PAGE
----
Establishing a Collective Trend Process

Dec 7, 2016

For the last three years, I led our trend research in Europe. Many might see trend analysis as either acting like a fashion oracle or collecting pretty images. Well, it is some of that. The process I established transformed a trend analyst into an editor. By gathering content across three functions, our in-house trend analysis focused on making sense of apparel, footwear and consumers from multiple perspectives.

Trend forecasting is in a strange place these days. In a fashion world where we are all jaded by lookalikes, fast-fashion and all-access, you can’t keep up with everything. Trends can come from anywhere, if a group gets behind an idea to drive it forward. However, by recognising what is resonating with a consumer group now and possibly in the future, you can identify easy opportunities for product concepts while inspiring new ideas.

I liken trend analysis to predicting the weather by clouds and wind observations. When you learn about the latter in something like sailing, distinct patterns and categorisations arise. If a cirrus clouds is visible on your watch, for example, you know high pressure centers, thunderstorm cells or storm centers are approaching. Same with trends. Where you see something interesting going on from certain individuals, publications or resources, you know other people are also noticing it.

Deciphering this collective vision is exactly why our team goes to a group process over a one-man operation. Each of us has varying backgrounds, perceptions and preferences. As much as we want to separate our personal tastes from professional work, it still surfaces. By applying a group collection process, we can discuss and edit to a better overview of trends now, as well as forecast for what could come. We bypass getting caught in one’s opinions or judgements by going more Wikipedia than encyclopedia.

It’s easy to set up, but requires constant follow up. Each of our team members across design, development and project management contributes to shared online platforms. One is a blog and the other is an Instagram feed. Here is where our discussions and trend collection starts. In this process, one person heads the effort, acting more like an editor or project manager. They set up the platforms, run meetings and review the information. Once it gets rolling, posting to a collective site or feed becomes second nature for everyone and our trend content grows larger and larger every day.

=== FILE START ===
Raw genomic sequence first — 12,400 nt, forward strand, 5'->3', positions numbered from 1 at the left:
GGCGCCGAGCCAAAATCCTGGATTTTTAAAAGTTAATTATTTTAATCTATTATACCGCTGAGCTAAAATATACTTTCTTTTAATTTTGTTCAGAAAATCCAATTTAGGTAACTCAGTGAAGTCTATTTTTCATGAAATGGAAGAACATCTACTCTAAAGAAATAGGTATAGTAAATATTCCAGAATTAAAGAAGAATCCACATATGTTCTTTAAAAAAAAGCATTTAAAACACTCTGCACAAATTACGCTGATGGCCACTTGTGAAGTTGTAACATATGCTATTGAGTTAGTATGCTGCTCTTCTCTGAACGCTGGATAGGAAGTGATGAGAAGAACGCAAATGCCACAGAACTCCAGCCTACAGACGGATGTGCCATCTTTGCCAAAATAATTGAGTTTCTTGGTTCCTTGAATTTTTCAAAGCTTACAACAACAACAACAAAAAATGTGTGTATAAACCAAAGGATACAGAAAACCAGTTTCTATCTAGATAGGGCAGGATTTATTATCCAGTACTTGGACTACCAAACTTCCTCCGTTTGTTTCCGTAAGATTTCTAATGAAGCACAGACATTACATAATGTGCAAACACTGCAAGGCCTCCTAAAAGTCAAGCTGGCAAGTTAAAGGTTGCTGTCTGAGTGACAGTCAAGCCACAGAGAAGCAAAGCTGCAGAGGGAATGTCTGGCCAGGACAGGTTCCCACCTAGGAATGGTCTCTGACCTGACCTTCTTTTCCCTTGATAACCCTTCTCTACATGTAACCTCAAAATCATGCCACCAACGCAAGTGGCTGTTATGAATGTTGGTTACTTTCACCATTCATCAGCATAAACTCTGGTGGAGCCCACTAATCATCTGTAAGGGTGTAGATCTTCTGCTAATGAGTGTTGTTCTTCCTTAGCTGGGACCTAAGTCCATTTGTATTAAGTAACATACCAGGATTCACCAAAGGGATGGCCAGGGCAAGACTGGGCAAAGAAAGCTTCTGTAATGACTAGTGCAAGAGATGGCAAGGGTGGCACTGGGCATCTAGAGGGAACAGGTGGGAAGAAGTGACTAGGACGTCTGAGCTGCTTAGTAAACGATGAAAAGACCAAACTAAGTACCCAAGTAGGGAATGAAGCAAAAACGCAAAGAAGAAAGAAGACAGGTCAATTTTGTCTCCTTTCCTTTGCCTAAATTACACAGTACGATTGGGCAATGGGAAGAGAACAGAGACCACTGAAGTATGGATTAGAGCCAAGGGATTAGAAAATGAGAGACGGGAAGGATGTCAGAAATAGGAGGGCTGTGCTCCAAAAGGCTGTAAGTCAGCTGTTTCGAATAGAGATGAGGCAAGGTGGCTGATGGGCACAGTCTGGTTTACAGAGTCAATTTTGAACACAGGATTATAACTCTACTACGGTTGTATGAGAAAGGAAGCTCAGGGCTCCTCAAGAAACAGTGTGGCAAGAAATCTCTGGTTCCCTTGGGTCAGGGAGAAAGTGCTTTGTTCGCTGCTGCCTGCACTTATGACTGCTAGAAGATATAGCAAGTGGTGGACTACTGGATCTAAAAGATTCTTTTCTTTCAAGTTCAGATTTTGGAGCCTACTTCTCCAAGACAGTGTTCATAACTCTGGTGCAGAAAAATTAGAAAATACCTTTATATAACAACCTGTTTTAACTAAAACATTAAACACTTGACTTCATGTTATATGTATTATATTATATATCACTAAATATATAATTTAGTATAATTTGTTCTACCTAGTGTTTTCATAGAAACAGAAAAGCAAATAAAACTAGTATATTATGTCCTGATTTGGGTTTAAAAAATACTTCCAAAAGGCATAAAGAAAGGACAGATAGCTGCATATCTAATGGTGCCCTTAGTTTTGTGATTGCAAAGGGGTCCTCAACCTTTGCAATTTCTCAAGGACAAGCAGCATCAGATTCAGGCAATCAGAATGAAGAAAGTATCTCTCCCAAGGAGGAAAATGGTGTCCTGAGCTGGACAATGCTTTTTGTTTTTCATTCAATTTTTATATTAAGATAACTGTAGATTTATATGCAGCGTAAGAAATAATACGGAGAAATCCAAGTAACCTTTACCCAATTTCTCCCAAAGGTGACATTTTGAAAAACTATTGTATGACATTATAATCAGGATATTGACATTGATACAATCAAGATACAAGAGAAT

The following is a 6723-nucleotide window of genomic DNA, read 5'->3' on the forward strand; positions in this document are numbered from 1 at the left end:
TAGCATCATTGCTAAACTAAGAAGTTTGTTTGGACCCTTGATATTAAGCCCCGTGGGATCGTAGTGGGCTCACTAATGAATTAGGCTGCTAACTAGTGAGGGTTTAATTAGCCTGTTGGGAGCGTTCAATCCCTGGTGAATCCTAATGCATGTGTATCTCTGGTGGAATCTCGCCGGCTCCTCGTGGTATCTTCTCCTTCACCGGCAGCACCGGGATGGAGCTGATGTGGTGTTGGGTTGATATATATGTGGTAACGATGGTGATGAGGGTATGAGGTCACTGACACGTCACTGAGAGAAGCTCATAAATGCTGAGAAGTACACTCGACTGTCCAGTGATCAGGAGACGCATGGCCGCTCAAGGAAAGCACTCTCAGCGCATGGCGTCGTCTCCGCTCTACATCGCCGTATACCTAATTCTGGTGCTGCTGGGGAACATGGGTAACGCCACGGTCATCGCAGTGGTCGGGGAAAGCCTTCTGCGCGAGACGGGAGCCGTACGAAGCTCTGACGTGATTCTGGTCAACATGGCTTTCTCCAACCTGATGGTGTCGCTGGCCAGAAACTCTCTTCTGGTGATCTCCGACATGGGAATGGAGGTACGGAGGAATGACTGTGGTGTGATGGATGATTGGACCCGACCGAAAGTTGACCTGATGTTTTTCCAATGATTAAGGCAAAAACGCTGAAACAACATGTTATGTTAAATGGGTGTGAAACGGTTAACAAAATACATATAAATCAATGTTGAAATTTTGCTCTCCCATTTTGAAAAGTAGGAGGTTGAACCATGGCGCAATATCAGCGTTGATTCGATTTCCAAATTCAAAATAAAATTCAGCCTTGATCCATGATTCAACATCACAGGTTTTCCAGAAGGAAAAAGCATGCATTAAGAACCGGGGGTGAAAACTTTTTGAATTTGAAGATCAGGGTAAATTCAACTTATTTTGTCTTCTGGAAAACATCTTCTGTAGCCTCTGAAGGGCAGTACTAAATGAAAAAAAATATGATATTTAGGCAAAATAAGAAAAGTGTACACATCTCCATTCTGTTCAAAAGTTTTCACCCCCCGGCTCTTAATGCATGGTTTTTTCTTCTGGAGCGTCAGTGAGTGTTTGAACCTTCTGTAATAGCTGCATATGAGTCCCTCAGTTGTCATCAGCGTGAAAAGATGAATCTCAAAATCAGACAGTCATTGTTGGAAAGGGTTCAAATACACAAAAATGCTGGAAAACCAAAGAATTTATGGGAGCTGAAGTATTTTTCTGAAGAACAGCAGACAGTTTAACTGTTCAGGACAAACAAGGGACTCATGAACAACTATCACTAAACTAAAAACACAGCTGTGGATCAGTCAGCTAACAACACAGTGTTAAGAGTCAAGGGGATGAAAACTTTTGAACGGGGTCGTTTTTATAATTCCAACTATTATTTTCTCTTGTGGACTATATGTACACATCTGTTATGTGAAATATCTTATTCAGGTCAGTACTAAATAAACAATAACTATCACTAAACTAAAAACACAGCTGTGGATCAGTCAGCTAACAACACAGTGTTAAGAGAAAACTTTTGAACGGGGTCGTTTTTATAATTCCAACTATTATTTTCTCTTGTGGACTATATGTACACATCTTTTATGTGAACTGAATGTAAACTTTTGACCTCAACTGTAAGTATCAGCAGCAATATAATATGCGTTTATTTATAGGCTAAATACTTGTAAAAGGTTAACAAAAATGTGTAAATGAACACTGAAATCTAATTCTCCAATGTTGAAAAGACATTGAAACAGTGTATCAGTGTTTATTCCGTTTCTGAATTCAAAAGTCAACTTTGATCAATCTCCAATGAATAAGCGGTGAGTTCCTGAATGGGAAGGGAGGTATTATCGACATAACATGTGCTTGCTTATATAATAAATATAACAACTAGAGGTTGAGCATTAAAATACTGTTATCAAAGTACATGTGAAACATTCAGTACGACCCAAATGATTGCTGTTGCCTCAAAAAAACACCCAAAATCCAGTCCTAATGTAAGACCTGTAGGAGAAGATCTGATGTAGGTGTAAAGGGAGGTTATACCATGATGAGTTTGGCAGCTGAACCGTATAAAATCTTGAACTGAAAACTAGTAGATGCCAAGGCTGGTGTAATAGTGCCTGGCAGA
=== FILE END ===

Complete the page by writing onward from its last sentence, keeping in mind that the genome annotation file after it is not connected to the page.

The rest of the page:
Doing trend analysis is not necessarily that difficult. We all make observation about the world around us and comment on how things look different. The challenge is more how to make sense of it for other people. The way I communicate trends to one function is different to how I might communicate the same idea to another. As an editor, it’s about collecting that information and sculpting it into something understandable for an audience. It all starts, however, with the information we gathered together. As a leader of such a process I stress the work is collective, even though I might be messenger.

There is a larger benefit to a shared trend process. Posting what you find interesting for the greater team is also a way to make others mindful of your vision. We can openly share ideas in a safe space. There is no being wrong. Many times, we adapt an image from our blog or Instagram feed as a start to a new project. Whether it’s colour inspiration from an apartment or graphic on a purse, anything can jumpstart a concept. If that jumpstart is seen and discussed by the entire team, everyone feels more included and invested in the project.

Getting ideas to the market is much more difficult than the best man wins. It involves a team and collective conviction. Our shared trend process invigorates team members with the genuine sense that they are contributing to a vision. By taking advantage of your talent to assess what is going on, you’ll be able to forecast trends while unifying a team around new projects. Trend analysis is not about being the best or right, it’s about editing out unnecessary information to find the next path.

Where

Amsterdam, Netherlands

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